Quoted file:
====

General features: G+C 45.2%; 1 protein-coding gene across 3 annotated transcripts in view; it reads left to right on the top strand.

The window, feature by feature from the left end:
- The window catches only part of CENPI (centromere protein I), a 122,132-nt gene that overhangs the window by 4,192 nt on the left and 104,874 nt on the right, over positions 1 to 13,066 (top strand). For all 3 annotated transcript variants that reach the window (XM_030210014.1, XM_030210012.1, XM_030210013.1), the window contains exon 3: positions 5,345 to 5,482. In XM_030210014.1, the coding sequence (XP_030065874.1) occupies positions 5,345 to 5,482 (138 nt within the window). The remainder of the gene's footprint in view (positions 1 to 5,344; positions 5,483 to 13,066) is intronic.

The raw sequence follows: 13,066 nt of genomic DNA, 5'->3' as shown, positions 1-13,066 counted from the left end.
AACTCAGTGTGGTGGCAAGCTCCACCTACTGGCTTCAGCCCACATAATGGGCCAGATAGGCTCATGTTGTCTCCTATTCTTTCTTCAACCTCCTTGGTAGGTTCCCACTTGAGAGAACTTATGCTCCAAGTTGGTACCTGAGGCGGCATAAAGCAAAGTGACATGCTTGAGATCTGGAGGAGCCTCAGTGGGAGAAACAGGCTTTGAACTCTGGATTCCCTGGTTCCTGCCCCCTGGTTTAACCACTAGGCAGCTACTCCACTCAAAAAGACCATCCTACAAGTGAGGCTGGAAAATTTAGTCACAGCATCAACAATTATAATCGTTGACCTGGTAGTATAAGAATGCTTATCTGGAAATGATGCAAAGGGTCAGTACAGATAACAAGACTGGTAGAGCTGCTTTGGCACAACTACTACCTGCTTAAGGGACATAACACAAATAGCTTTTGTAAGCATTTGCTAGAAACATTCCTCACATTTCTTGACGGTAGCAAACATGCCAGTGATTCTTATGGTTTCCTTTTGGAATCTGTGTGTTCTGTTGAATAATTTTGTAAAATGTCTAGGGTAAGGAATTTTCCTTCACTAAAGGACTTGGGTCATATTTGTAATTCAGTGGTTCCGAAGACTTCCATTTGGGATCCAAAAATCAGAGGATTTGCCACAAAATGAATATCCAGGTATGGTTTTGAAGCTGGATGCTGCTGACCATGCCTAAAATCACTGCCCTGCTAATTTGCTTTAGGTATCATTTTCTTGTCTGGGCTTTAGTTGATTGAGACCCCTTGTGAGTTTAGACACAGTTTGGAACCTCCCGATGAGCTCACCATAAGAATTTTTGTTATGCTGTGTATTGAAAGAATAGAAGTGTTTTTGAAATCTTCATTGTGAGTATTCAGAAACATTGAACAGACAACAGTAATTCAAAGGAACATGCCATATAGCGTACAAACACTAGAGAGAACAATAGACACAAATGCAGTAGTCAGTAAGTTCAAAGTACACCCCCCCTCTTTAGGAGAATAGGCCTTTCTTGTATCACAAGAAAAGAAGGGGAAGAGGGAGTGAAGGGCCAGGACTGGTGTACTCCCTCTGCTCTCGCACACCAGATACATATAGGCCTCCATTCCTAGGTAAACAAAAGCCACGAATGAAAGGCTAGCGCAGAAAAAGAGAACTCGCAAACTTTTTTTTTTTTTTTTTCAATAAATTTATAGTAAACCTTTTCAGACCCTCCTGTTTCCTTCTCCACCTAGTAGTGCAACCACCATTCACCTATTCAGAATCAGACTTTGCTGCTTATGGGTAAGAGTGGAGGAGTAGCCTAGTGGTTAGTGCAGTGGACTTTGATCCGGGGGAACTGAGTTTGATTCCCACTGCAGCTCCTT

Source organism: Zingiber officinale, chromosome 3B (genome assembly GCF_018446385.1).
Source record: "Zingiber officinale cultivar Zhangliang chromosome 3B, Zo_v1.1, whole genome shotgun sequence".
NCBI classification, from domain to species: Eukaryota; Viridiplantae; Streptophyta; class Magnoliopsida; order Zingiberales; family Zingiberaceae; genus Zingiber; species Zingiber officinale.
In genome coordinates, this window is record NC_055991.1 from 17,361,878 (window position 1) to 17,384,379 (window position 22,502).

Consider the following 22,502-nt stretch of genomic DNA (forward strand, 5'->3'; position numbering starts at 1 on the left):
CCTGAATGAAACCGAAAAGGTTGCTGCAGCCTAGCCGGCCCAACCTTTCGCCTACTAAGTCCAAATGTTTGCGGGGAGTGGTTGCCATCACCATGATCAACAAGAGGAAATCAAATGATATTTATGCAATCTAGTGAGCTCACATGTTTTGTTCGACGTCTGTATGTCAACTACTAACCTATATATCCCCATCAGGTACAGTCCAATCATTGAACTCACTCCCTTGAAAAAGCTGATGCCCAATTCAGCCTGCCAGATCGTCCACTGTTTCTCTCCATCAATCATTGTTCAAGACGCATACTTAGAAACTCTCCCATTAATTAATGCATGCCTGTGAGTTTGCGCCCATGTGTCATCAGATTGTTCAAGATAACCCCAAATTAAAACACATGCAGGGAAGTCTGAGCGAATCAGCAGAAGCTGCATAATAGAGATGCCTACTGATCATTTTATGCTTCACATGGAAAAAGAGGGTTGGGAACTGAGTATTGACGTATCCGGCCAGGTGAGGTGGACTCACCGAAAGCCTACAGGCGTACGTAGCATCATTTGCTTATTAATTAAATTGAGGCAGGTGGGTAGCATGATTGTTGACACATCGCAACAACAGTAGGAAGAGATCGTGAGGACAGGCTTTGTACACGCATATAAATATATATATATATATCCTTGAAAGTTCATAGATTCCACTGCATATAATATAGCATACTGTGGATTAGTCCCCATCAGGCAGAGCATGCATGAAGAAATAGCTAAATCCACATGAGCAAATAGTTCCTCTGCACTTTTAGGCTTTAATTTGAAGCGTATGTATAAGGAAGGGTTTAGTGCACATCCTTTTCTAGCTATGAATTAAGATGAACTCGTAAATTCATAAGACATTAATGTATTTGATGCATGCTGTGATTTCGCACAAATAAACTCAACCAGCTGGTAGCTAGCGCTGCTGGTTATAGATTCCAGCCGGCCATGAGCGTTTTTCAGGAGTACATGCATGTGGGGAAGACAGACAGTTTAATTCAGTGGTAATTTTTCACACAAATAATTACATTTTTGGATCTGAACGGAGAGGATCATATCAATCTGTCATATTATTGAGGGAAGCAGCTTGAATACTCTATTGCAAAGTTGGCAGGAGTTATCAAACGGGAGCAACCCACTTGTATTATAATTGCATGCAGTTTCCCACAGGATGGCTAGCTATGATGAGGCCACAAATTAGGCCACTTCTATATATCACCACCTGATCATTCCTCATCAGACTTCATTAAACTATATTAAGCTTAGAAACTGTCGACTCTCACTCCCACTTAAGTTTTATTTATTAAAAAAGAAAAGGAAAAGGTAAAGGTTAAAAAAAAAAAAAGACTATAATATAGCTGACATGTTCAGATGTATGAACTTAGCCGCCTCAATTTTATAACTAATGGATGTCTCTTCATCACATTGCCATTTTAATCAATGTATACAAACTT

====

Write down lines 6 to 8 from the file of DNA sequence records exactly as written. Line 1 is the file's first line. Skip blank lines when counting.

Source organism: Zingiber officinale, chromosome 3B (genome assembly GCF_018446385.1).
Source record: "Zingiber officinale cultivar Zhangliang chromosome 3B, Zo_v1.1, whole genome shotgun sequence".
NCBI classification, from domain to species: Eukaryota; Viridiplantae; Streptophyta; class Magnoliopsida; order Zingiberales; family Zingiberaceae; genus Zingiber; species Zingiber officinale.